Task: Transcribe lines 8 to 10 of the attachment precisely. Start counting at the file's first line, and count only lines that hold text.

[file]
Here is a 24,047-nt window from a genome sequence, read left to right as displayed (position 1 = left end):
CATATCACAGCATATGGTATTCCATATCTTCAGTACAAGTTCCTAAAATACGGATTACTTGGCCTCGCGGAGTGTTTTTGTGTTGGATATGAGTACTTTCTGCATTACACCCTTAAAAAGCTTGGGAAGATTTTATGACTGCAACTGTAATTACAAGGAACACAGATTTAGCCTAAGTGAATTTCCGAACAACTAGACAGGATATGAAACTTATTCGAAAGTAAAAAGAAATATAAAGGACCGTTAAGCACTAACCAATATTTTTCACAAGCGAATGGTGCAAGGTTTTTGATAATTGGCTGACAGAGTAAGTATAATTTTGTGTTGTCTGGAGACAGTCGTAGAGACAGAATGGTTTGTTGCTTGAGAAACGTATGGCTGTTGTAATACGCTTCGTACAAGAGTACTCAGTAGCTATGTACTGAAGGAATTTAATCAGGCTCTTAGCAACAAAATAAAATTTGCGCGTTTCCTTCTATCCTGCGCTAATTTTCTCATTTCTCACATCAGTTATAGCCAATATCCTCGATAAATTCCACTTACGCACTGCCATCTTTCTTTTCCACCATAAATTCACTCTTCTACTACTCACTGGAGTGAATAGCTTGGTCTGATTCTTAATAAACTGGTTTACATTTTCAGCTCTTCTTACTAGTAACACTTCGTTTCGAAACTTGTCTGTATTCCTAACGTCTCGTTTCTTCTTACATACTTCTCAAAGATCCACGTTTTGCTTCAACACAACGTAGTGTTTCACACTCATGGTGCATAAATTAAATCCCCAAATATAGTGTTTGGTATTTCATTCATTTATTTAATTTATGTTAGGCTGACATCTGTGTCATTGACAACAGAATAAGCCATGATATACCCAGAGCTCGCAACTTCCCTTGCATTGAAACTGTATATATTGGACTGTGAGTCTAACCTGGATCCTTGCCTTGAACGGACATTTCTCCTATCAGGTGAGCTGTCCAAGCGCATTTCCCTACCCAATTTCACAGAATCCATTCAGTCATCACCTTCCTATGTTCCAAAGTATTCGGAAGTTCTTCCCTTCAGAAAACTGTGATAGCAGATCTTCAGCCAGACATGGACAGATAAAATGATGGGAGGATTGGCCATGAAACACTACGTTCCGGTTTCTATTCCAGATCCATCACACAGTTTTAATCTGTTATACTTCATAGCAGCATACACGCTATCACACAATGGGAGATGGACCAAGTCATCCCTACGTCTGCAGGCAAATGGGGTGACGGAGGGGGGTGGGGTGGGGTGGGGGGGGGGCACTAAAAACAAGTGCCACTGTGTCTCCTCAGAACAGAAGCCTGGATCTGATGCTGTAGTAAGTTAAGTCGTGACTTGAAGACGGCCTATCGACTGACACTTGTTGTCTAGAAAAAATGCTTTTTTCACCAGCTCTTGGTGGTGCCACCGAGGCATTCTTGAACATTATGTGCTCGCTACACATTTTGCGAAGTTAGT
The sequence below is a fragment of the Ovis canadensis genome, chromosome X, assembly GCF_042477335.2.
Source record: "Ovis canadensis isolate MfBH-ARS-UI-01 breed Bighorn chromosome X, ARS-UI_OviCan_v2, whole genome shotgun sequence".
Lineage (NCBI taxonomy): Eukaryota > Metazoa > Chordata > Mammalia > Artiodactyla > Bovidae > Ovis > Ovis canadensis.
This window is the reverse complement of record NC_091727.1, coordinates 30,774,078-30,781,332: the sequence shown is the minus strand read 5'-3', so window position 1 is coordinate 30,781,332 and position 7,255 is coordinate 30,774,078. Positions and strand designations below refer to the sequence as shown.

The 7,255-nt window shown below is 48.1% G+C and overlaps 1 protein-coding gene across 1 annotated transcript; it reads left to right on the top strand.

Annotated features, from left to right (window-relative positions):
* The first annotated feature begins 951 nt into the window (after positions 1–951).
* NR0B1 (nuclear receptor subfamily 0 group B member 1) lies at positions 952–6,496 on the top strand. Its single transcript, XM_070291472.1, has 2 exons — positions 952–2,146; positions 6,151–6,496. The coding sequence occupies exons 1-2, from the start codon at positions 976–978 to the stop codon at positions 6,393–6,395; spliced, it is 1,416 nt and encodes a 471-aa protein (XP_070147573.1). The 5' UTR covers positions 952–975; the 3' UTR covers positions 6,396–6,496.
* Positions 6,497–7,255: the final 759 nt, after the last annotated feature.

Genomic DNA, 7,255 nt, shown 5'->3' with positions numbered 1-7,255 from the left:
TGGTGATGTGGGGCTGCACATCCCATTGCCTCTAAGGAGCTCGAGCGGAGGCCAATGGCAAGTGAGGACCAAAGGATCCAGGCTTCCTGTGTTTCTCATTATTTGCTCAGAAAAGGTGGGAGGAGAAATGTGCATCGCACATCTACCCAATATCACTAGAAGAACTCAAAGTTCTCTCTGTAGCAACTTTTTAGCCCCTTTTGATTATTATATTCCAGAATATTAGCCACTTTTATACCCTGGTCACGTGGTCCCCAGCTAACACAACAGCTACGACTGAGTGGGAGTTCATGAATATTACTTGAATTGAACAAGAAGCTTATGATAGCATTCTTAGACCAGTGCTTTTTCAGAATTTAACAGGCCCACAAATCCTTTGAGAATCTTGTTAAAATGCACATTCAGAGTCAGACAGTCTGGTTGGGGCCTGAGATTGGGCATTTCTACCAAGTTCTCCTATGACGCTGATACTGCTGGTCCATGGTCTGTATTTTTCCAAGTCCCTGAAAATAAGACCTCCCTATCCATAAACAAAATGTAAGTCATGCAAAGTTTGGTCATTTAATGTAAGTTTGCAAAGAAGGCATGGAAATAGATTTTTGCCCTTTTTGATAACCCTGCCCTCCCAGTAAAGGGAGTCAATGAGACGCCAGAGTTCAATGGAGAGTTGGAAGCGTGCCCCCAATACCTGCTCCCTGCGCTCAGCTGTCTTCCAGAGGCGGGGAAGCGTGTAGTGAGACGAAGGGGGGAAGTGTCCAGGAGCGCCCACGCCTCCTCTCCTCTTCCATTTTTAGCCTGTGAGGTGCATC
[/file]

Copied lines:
Annotated features, from left to right (window-relative positions):
* The first annotated feature begins 951 nt into the window (after positions 1–951).
* NR0B1 (nuclear receptor subfamily 0 group B member 1) lies at positions 952–6,496 on the top strand. Its single transcript, XM_070291472.1, has 2 exons — positions 952–2,146; positions 6,151–6,496. The coding sequence occupies exons 1-2, from the start codon at positions 976–978 to the stop codon at positions 6,393–6,395; spliced, it is 1,416 nt and encodes a 471-aa protein (XP_070147573.1). The 5' UTR covers positions 952–975; the 3' UTR covers positions 6,396–6,496.